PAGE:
My eyes went wide. I inhaled a quick, short breath and held it. I shuttered as I felt a lump on my left breast while I showered. "Oh my God," I silently said to myself. Scared, I promised myself I'd call my doctor as soon as I could, and then continued my routine as usual.
The next day, I immediately made an appt. to see my gynecologist. When I went to see him, he agreed, I needed a Mammogram. Something, I'm ashamed to say, I'd never done, but at 34 years of age, I was told I didn't need one until I turned 40. But I did the deed even though I'd heard it feels like slamming your breast in the refrigerator door. (They were right!)
A week later, I went in for my mammogram. I sat in the waiting room after it was done, watching all the other women there, all much older than me, waiting their turn, reading magazines. This was just another annual thing for them. Or so it seemed. The one woman, 71 years old, was bold enough to share that she was engaged to a really wonderful man, of 80. How inspirational, I thought. I was then taken to another room for an ultrasound. Dr. Nicholson came in and as she began talking, she explained everything to me. Every step of the way. What she was doing and why. She showed me the lump on my left breast on the ultrasound screen and pointed to a very black, round area. "It's a cyst," she told me, which is very normal. She actually thought it was a very pretty thing to see.
However, the right side was what concerned her. She showed me the right side on the screen and two very gray, cloudy areas. She said she wanted to biopsy them, but to keep in mind that 80% of biopsies they do are clean.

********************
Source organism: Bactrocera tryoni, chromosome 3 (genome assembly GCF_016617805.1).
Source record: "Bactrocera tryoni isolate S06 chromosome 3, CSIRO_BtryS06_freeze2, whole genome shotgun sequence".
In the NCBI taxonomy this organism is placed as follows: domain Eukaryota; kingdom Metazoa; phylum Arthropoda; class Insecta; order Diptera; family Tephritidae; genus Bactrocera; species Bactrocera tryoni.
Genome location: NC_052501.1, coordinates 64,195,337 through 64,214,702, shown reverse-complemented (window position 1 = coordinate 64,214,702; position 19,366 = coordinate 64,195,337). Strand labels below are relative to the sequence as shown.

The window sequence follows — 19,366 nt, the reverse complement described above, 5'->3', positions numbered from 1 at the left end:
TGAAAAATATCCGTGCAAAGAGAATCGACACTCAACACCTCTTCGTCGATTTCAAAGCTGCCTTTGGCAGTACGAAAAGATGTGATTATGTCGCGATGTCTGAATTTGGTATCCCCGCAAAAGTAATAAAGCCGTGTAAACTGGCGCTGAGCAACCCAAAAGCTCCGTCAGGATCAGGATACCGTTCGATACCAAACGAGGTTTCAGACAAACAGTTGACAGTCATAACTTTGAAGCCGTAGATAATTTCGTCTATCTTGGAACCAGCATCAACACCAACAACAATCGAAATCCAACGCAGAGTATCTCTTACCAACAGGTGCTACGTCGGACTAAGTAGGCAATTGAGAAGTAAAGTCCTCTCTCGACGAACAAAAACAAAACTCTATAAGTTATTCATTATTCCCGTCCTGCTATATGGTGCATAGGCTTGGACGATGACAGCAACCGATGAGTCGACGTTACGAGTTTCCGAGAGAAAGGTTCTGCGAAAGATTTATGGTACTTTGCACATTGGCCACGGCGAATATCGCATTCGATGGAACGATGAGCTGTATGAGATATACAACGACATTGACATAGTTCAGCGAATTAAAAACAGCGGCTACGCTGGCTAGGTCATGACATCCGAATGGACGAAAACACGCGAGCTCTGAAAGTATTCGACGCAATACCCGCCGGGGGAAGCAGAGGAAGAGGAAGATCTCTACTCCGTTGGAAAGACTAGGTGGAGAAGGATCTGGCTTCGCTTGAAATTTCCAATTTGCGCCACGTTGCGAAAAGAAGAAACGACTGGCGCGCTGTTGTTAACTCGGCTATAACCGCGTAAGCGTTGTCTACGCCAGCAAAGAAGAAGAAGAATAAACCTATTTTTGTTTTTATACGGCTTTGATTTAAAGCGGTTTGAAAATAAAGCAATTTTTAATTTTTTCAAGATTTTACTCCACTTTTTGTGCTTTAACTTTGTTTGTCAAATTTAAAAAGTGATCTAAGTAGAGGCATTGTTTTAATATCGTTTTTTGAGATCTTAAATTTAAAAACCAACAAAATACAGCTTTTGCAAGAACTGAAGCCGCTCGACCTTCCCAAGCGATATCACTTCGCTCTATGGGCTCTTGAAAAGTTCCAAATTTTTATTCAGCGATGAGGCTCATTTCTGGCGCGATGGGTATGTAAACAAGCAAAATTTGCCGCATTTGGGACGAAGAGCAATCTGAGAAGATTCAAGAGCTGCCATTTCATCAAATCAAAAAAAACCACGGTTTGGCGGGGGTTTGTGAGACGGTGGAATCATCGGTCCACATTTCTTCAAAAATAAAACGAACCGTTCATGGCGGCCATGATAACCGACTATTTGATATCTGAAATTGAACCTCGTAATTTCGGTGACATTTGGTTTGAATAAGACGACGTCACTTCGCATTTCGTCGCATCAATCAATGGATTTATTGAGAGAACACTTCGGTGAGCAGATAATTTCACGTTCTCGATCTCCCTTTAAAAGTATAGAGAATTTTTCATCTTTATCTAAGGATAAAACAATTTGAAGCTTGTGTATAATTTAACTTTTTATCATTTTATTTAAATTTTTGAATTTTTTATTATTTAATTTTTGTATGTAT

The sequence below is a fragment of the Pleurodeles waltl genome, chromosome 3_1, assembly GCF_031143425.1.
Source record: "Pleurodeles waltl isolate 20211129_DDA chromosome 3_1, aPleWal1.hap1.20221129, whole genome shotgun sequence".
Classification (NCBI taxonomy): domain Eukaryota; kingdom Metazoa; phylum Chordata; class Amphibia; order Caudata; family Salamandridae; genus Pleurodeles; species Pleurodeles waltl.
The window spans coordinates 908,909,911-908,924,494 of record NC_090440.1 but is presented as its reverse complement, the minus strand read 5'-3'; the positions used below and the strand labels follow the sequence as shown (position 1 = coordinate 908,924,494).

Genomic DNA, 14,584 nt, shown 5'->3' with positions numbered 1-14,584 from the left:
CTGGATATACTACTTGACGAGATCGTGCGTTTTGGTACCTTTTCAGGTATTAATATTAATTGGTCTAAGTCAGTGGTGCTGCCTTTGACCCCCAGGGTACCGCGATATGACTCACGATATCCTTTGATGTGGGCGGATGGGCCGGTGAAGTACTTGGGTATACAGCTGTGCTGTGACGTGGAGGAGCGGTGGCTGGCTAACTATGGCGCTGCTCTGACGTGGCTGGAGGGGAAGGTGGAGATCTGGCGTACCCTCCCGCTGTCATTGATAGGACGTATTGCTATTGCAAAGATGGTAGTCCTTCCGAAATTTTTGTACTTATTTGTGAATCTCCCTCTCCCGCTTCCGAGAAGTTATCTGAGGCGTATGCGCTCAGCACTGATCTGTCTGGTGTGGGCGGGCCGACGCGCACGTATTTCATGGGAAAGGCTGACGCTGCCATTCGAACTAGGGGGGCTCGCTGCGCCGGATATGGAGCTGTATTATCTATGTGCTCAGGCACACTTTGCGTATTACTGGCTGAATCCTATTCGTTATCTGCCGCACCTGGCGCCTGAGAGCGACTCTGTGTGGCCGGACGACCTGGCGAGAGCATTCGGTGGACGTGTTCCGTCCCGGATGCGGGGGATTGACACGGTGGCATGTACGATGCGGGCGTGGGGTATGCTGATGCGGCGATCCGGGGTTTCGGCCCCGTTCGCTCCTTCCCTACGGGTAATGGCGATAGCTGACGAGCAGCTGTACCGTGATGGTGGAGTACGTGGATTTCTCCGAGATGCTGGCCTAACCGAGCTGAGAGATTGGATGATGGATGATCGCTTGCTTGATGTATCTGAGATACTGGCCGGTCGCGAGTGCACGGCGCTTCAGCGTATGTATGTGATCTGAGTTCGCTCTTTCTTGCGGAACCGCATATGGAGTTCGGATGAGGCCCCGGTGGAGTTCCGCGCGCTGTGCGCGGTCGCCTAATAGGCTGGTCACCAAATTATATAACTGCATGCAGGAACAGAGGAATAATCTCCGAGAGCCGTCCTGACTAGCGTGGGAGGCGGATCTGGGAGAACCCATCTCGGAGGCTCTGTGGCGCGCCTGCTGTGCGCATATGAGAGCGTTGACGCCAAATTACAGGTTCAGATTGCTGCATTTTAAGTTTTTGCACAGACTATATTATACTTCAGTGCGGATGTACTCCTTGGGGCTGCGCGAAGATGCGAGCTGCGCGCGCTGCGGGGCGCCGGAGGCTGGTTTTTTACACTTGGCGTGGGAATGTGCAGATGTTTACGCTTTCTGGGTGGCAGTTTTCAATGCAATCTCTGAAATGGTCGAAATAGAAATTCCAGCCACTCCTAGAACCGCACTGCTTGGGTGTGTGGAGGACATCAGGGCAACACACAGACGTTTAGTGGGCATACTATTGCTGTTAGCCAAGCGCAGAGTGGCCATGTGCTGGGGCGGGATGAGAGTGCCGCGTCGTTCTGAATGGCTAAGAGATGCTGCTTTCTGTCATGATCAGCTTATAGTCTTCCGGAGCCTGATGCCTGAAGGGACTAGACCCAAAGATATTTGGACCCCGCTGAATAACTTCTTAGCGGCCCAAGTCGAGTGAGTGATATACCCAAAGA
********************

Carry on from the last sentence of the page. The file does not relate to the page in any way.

I went in for the biopsy about a week later. All I asked was that they numbed me well, which they did. It wasn't a bad experience, but then again, I'd been through worse biopsies before. They made a small incision and inserted a large needle into the gray areas and after hearing a machine make loud ticking noises, I felt what could only be described as someone flicking me. They did that 6 times, 3 times from each gray area.
The next day, I received a phone call. I didn't fall into that 80th percentile group. It was breast cancer. My whole world came crashing down. I couldn't hear a word the Dr. was telling me, but I knew she was saying something. It just all blurred into nothing. I couldn't speak. All I could think about was that I have breast cancer. I'm suddenly pulled back into the conversation when I hear her ask me, "Are you ok?" I murmurred mmhmm, but it was still too much to speak. I hung up the phone, not knowing what she really told me. It all seemed pointless.
On June 24, 2009, at 34-years of age, I was diagnosed with invasive ductal carcinoma of the right breast, stage 3. I underwent a mastectomy with removal of 19 lymph nodes and a 6 cm tumor on September 11, 2009. I opted for the immediate reconstruction with an expander inserted at the time of surgery. I had three drains that were really uncomfortable, a bit embarrassing, but necessary. I began chemotherapy on November 6, 2009. My oncologist had told me at that time that I was healed enough to begin the chemo. I went through 8 treatments under the "ACT" program: 4 doses of Adriamycin & Cytoxan every other week and then 4 doses of Taxol every other week. My final chemo treatment was held on January 28, 2010. I then began radiation therapy of the area in February, finishing on April 16, 2010. The reconstruction of the breast was affected by the radiated tissue so some complications did come into play and I am still today, waiting for my final reconstructive surgery to take place. I will continue to take 25mg of Tamoxifen for the next few years.
“An Early Detection Plan (EDP) significantly increases the chances of surviving breast cancer.”spread the word